Email this article to a friend

Working In These Times

Tuesday, Oct 30, 2012, 1:00 pm

Prop. 32: Labor Fights New Attacks on Unions in California

BY Paul Krehbiel

Labor groups around California spread the word about Prop 32, added to the ballot by wealthy conservatives who hope to undermine unions abilities to financially support election campaigns.   (Quinn Dombrowski /Flickr/Creative Commons)

Labor and community groups are gearing up to defeat a measure on the California ballot in November aimed at undermining the ability of unions to financially support election campaigns. 

Proposition 32, put on the ballot by wealthy conservative corporate leaders, claims it will stop “special interest” groups from funding politics. Yet Prop 32 targets only unions, not corporations. 

Proposition 32 sounds fair on the surface. It calls for prohibiting corporations and unions from deducting money from workers' incomes for political campaigns. But only unions draw money from members' incomes, in the form of union dues, which is the only source of income for most unions. Corporations don’t raise money by deducting money from their employee's pay. So Proposition 32 has no impact on corporations. Backers of Proposition 32 are deceptively trying to play on the public’s anger over real special interest money flooding into election campaigns, money that comes primarily from corporate sources, to cut off the small portion of union dues that go to political campaigns.

Today, corporations, unions and any other entity can give unlimited amounts of money to political campaigns and do so anonymously, thanks to the 2010 Supreme Court decision in Citizens United. In practice under Citizens United, corporations outspend unions and other groups many times over. That's why corporations have been quiet about the ruling, while the AFL-CIO, the major national federation of labor organizations, has come out strongly against Citizens United and called for fair election financing--as has President Obama. 

One recent high-profile example of how corporate money corrupts politics was the recall election of Scott Walker, Wisconsin's Tea Party-backed Republican governor. Walker gained notoriety by ramming a bill through the Republican-dominated Wisconsin legislature in early 2011 that stripped bargaining rights for unionized public workers, sparking a firestorm of worker and community protests, along with a petition for his recall. 

In advance of the recall vote, Walker raised $30.5 million, most of it from corporate sources. His Democratic opponent, Tom Barrett, raised $3.9 million, much of it from working people through their unions. Walker out-spent Barrett almost 8-1, and won 53 percent to 46 percent. 

The rightwing corporate forces that control the Republican Party want to duplicate this huge discrepancy in political spending in every race in the country. As of late October 2012, the top five contributors to Republicans--all conservatives from corporations--had given $116.5 million. The top five contributors to Democrats had given $31 million. A handful of billionaires want to buy elections to put their political representatives in office. Their goal is to silence the 99.9%, so theirs will be the only voice heard in election campaigns.  What would that mean? The International Longshore and Warehouse Union, based in California, tells us. Proposition 32 is “designed to weaken workers and unions and give corporate CEOs even more power to boost their profits by cutting jobs, eliminating retirement security and reducing wages.”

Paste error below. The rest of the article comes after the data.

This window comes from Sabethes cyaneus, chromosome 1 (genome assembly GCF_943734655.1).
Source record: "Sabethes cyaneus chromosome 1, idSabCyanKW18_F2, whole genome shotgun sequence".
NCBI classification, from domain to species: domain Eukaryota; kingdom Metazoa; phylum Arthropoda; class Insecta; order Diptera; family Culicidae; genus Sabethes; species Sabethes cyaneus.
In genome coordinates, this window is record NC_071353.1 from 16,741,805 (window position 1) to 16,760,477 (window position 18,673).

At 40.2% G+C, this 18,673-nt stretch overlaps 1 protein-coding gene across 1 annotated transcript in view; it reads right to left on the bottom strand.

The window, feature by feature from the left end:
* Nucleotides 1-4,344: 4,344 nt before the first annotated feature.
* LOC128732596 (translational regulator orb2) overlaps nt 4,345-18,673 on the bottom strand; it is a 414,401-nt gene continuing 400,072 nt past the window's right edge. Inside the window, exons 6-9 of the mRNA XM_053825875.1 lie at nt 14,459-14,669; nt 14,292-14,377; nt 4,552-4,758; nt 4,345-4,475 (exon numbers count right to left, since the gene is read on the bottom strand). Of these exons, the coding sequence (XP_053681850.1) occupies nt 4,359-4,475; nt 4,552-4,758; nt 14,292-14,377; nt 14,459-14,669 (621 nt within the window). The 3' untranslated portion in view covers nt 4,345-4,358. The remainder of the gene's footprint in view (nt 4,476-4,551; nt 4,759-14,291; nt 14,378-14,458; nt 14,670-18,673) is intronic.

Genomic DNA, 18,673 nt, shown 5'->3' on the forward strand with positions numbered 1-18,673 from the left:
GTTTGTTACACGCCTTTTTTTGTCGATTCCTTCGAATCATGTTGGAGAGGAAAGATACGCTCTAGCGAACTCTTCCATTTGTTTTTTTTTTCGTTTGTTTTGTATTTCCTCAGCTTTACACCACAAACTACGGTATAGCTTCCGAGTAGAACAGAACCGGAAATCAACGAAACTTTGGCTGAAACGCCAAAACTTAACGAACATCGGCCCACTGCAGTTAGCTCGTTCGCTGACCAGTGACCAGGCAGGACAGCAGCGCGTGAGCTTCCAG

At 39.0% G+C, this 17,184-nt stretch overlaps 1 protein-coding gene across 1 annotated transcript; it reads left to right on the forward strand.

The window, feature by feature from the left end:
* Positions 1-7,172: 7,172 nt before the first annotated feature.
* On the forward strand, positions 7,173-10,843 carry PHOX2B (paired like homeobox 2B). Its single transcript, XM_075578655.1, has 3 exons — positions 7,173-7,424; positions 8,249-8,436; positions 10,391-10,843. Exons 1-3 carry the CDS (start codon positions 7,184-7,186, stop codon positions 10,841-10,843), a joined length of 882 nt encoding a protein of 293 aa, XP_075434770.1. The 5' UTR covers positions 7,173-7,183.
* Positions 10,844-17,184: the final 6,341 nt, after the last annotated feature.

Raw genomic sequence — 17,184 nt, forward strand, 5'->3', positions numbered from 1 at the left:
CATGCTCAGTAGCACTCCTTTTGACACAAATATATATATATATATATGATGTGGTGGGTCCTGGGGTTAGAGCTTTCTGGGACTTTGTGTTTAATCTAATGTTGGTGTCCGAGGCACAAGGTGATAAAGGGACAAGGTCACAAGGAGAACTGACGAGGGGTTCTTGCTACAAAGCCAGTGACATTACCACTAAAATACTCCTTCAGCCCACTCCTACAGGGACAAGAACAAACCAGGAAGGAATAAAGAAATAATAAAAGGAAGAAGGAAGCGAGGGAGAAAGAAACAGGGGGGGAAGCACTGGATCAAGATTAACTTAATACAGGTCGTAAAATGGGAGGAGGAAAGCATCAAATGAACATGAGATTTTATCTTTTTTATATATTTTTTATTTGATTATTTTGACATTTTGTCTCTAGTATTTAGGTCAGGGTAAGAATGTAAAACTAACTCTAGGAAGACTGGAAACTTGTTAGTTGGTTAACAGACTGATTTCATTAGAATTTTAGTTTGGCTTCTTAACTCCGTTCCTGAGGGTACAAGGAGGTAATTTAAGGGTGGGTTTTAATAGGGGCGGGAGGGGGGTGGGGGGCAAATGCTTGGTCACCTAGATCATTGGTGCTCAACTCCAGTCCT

The longshore workers union doesn’t fight just for its own members. It, and all other unions, fight for everyone. Unions have for 75 years been the driving force in passing and protecting our most important social programs, including Social Security, Medicare, unemployment insurance, funding for public schools and health care, and many others. Unions are the last line of defense for the 99%. 

A chief proponent of Proposition 32 (and Citizens United) is the Lincoln Club of Orange County, Calif., a right-wing business organization that got its start in the early 1960’s promoting Richard Nixon and Ronald Reagan. The Lincoln Club was founded by the heads of Fluor Corporation, a Fortune 500 construction company; Beckman Instruments, maker of lab equipment; and Knotts Berry Farm, a multi-million dollar amusement park. Current Lincoln Club president, Robert Loewen, is a corporate lawyer for Gibson, Dunn and Crutcher, whose major clients include Merrill Lynch, the corrupt financial investment firm that helped crash the economy in 2007 and then was absorbed by Bank of American with bailout money from taxpayers.

Lincoln Club Chair Emeritus Michael Capaldi continues to spread the lie about Proposition 32, saying it will “deal a blow to corporate and union power together.” This false message is flooding the airways now in California. If Prop. 32 passes in California, it will spread across the country. 

The labor movement, Democratic Party, and a host of community allies are fighting back by speaking at events, meeting with co-workers and neighbors, precinct-walking, phone-banking, distributing flyers, bringing the NO on 32 message to big public gatherings such as the Los Angeles Labor Day Parade, and running ads of their own to tell the truth about Proposition 32. 

Paul Krehbiel, a union auto parts worker in the late 1960’s, was the chief negotiator for over 5,000 Registered Nurses in Los Angeles County in the 2000’s, members of SEIU, and an organizer of union Stewards Councils at major county hospitals.

View Comments